It is altogether possible that I just made this more confusing for you. This is not an easy thing to understand at first, and as I have found in my training of others, it is not always an easy thing to teach. Hopefully what I said makes sense – if not feel free to comment and ask any questions you may have. Understanding the difference between absolute and incremental can make your job a whole lot easier and more efficient.
Download White Paper
Learn About High Speed Machining:
When an Autodesk Fusion 360 Product Manager put out a “key chain challenge” to see who could produce the best quality sample part, many CNC machinists on social media took note and got right to work.
Appropriately named the AUTODESK Fusion 360 CAM Challenge, participants were asked to produce a Fusion logo made into a key chain. Autodesk supplied all participants with the same file in their software. There were only 3 requirements to the Autodesk Fusion 360 CAM Challenge:
Use Autodesk Fusion 360 to program
Take a photo of yourself programming the part
Supply a photo of the final end product
All participants of the Autodesk Fusion 360 CAM Challenge were given 1 week to complete their sample parts and submit their photos. In that week 56 people participated and tagged 152 photos that were viewed by 129,000 people.
DATRON Dynamics Application Technician, Adrian Montero won the Autodesk Fusion 360 CAM Challenge in the Category of Best Surface Finish. His part was machined on the DATRON neo, compact high-speed milling machine.
Willington Nameplate in Stafford Springs, CT manufactures metal engraved nameplates and Identification tags for a wide range of customers from aerospace and defense to Gillette Stadium – they actually produced all of the seat tags for “Casa de Brady”. Their metal nameplates and ID tags are made from a range of materials including aluminum, brass and stainless steel.
Willington Nameplate was founded over 50 years ago by Marcel Goepfert and day-to-day operations have been run by his son, Mike Goepfert, since 1990. Since that time, there have been many changes and a lot of growth. This includes a critical decision in 1999 to purchase their first DATRON high-speed milling machine.
Willington Nameplate’s Fabrication Group Leader, Jamie Vale Da Serra, recounts this story saying that, “Prior to installing the DATRON machine we used a manual kick process.” He goes on to say, “We needed to get away from that process because we needed a tolerance higher than .005”.Vale Da Serra refers to the DATRON milling machine as a “set it and forget it” piece of equipment that runs unattended freeing up staff to attend to other tasks.
Quick job setup and the ability of the DATRON machine to run unattended are the result of a number of integrated features – all operating in concert. This starts with integrated vacuum table or vacuum chuck technology that allows the operator to quickly setup the workpiece – for nameplates this is generally sheet material such as aluminum, stainless steel or Metalphoto®. An integrated probe for part location and measurement also speeds up job setup and enables uniformity by automatically compensating for material irregularities like surface variance. An automatic tool changer with an integrated tool-length sensor provides a full stable (and wide variety) of necessary tooling that can automatically be changed at given intervals and/or when a tool is broken.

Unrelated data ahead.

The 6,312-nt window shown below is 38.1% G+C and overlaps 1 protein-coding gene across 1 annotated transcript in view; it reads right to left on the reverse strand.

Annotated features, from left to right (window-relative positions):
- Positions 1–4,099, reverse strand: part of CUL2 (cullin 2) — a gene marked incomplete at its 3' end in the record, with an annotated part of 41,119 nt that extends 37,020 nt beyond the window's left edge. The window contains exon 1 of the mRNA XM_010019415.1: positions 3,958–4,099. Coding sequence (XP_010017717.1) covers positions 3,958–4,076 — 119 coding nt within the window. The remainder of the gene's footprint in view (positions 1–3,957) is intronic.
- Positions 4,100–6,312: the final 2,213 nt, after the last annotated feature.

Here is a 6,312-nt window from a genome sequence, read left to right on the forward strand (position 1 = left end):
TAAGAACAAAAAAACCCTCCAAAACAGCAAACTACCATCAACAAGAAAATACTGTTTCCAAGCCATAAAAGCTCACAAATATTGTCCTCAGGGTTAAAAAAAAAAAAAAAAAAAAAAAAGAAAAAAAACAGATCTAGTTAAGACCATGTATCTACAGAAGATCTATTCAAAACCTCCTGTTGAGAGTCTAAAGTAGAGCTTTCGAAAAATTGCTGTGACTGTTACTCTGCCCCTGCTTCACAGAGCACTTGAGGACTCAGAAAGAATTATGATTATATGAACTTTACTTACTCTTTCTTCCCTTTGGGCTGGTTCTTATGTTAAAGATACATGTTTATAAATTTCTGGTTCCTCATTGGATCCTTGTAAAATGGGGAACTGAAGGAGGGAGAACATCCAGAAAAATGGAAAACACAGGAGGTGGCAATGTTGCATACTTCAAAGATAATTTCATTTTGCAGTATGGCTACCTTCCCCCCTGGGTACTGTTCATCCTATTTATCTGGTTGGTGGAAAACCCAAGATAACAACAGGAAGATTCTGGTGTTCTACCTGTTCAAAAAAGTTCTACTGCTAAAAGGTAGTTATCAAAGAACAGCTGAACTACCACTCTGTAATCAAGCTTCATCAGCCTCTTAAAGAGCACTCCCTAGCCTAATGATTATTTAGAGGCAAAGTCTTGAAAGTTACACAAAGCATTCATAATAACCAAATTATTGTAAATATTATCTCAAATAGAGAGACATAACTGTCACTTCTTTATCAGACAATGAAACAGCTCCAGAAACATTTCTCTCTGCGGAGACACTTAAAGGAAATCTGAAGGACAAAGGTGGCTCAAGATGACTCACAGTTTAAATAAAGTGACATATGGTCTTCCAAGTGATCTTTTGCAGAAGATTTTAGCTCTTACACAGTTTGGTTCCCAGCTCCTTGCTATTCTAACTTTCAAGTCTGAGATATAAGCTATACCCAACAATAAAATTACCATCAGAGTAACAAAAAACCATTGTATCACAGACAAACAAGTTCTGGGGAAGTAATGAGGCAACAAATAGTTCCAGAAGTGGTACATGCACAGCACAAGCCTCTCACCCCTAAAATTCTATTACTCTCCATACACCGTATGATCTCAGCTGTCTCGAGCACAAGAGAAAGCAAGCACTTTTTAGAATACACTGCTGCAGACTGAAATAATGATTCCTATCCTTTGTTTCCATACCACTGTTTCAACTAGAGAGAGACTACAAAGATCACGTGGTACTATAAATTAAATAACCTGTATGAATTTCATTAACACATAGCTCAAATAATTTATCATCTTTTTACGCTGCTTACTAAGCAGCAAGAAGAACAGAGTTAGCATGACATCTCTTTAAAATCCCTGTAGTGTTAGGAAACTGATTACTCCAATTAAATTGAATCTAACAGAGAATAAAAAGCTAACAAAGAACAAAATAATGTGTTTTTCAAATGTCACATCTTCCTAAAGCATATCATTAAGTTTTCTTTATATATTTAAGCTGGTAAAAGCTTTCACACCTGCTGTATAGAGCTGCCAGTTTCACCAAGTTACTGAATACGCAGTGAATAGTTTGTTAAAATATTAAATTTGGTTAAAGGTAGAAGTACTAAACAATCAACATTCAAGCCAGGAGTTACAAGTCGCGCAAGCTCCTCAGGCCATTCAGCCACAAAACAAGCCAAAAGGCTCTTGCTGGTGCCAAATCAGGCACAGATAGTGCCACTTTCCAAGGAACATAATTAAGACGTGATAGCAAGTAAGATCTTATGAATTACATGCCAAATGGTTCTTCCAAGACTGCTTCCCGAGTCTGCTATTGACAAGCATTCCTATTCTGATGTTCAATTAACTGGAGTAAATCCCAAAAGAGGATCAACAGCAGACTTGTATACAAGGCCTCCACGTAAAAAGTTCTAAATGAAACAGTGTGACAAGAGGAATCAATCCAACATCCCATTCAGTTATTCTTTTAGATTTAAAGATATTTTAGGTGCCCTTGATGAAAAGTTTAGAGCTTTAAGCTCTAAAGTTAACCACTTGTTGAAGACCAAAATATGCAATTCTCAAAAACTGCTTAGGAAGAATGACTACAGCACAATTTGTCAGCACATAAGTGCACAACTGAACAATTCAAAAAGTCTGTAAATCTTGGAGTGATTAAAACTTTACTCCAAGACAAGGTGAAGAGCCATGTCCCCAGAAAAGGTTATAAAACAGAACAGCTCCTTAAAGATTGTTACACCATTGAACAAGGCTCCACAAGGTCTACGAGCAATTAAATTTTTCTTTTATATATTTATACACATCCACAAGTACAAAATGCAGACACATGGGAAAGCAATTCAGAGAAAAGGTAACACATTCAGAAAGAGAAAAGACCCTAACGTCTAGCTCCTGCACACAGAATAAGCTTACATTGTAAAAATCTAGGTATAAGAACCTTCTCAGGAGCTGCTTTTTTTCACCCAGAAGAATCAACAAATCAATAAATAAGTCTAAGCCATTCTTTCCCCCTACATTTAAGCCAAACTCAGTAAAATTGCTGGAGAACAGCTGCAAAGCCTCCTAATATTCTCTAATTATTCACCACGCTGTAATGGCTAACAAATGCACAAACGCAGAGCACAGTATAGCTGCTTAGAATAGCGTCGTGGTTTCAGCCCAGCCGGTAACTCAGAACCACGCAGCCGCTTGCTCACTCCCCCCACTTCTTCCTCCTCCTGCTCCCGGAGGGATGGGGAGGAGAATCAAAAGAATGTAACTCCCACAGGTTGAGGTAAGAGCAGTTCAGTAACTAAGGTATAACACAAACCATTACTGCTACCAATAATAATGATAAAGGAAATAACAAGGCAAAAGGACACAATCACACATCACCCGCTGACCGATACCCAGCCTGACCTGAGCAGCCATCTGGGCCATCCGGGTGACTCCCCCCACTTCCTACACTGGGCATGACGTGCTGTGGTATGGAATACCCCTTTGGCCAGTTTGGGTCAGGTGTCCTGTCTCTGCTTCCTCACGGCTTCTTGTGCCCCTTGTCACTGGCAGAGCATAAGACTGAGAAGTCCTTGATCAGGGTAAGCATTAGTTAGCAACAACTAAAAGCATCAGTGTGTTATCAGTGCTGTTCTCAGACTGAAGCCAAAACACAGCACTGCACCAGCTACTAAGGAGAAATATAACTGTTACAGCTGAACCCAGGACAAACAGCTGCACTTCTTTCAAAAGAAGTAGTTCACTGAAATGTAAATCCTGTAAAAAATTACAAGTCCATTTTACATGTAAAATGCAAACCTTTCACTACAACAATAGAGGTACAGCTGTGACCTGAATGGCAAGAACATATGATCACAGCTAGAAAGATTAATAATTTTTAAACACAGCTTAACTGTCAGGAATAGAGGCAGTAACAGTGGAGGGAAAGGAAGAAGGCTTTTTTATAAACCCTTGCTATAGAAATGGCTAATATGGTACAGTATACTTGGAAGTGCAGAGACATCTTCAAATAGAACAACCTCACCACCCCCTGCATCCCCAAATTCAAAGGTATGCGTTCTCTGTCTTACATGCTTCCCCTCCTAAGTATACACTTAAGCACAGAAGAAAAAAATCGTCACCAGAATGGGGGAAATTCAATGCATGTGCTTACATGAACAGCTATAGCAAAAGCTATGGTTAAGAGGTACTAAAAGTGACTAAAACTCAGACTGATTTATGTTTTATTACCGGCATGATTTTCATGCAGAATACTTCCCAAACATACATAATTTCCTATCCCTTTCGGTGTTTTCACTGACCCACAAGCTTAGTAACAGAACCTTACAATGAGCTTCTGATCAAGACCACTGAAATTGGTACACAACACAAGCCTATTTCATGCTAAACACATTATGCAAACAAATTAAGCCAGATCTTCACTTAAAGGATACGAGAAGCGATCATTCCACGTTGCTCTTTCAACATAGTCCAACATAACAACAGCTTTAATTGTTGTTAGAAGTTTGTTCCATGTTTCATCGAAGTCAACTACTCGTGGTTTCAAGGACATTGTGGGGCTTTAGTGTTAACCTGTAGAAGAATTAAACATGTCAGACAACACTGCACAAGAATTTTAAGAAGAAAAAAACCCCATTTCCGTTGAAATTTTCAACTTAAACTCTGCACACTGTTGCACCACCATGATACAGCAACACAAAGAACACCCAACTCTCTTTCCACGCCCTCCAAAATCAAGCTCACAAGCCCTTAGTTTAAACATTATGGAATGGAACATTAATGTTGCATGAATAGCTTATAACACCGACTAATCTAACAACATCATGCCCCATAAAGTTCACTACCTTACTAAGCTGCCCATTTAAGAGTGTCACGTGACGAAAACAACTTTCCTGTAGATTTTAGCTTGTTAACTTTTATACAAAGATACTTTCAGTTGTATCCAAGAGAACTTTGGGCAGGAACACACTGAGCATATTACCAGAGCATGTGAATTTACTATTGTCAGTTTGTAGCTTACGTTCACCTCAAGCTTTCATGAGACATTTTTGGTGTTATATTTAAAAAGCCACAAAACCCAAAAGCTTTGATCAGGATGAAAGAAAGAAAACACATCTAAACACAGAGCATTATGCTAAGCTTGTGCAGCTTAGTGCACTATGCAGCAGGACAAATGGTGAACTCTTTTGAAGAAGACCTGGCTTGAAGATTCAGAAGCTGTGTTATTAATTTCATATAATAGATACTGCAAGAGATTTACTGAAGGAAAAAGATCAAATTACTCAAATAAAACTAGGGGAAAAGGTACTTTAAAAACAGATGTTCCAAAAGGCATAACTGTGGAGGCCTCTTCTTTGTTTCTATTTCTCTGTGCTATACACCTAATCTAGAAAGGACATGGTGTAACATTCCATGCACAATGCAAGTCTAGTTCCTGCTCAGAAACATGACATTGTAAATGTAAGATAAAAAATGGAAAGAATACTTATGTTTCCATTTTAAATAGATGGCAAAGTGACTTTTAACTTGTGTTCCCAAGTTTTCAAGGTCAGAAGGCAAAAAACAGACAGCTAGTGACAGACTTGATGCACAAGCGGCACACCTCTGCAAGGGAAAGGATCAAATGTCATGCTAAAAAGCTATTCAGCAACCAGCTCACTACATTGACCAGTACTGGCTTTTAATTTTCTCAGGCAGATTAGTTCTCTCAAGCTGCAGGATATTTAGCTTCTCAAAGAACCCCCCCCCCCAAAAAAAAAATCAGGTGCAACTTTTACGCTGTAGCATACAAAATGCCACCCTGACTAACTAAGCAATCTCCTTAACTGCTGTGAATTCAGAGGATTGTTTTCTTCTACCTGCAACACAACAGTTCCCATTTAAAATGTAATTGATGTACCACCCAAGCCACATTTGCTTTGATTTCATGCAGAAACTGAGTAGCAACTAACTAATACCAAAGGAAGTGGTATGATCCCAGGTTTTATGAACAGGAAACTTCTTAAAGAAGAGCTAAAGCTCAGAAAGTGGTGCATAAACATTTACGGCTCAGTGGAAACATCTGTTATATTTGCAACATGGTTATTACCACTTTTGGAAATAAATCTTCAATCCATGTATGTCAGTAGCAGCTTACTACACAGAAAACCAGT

Vale Da Serra says, “Consistency is there with the DATRONs from the first to the last they all measure the same, whereas with the manual process human error is possible that could give you a deviation.”
The growth at Willington Nameplate is not limited to adding DATRON machines, the company has recently purchased three other companies in New England, thereby expanding sales by 35% in five years. With a staff of more than 80 people, Willington Nameplate has now set their sights on additional acquisitions elsewhere in the United States.
Learn more about Nameplate Production download the White Paper:
Shop Safety? Go ahead. Roll your eyes. Get it out of the way now. We have all seen the cheesy safety movies with terrible acting and fake blood. Don’t worry though, this isn’t like that – I’m a terrific actor. Seriously though, I took classes.
All joking aside, I know how easy it is to laugh it off and ignore the safety rules. Let’s be honest, a lot of those safety rules make all of our lives in the shop more difficult. I had one safety officer (any of you working for a large corporation will know exactly the type I am talking about) who required us to make Plexiglas covers for every moving part on all of our machines. Try setting a gear hobbing machine through three levels of six year old plexi. You get the point. However, one thing I learned very fast was that those safety rules were not created to make you less productive. They were created and enforced to – get this – KEEP US SAFE! One close call is usually all it takes (that’s all it took me) to start taking those rules a little more seriously and my goal today is to prevent the close call and maybe just speak some sense into you. If I manage to save a finger or two, or even a pint of blood, then I have achieved my goal!